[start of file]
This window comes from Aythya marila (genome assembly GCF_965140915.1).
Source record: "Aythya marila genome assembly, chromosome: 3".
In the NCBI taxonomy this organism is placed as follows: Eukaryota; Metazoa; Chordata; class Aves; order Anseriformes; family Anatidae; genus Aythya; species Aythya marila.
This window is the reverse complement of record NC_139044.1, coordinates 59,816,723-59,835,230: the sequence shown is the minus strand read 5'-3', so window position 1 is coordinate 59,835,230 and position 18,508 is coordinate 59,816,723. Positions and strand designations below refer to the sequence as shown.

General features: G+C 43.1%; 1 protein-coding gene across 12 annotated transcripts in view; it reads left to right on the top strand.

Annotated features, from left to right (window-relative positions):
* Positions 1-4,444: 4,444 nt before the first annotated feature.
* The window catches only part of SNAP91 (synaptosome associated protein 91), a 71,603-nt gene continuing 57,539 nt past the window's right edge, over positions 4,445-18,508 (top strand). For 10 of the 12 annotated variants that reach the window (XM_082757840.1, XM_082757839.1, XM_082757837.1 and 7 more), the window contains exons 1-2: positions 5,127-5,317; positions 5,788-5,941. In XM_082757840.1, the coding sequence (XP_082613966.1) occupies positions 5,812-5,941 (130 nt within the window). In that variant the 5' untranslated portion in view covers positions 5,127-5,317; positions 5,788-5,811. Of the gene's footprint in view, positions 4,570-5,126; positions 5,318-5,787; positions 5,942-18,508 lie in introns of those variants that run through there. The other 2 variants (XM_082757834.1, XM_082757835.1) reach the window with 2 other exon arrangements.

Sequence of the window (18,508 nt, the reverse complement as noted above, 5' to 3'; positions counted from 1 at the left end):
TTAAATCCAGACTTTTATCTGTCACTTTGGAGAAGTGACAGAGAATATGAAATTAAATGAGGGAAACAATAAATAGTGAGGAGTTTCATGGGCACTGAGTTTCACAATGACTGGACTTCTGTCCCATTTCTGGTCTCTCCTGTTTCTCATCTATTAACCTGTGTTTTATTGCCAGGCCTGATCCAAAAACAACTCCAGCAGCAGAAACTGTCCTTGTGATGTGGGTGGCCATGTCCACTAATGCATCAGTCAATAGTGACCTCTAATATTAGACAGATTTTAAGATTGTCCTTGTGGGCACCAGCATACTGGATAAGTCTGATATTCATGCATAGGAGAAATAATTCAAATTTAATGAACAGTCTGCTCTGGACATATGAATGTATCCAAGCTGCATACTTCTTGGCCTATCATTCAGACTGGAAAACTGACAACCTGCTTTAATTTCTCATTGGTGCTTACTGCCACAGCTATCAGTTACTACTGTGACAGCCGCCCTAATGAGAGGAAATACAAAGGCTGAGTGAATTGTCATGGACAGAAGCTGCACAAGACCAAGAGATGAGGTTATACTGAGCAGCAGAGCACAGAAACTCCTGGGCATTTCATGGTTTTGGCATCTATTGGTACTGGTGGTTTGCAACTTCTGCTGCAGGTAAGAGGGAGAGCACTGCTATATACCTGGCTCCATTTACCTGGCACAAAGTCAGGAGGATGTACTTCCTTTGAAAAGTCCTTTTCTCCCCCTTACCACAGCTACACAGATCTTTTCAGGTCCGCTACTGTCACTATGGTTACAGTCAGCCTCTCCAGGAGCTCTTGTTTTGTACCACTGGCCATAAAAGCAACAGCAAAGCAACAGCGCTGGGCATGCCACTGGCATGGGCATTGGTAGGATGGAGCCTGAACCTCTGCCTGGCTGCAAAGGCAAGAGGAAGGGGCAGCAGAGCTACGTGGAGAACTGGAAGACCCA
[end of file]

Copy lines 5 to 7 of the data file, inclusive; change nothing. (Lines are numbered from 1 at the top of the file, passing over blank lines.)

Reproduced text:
General features: G+C 43.1%; 1 protein-coding gene across 12 annotated transcripts in view; it reads left to right on the top strand.

Annotated features, from left to right (window-relative positions):
* Positions 1-4,444: 4,444 nt before the first annotated feature.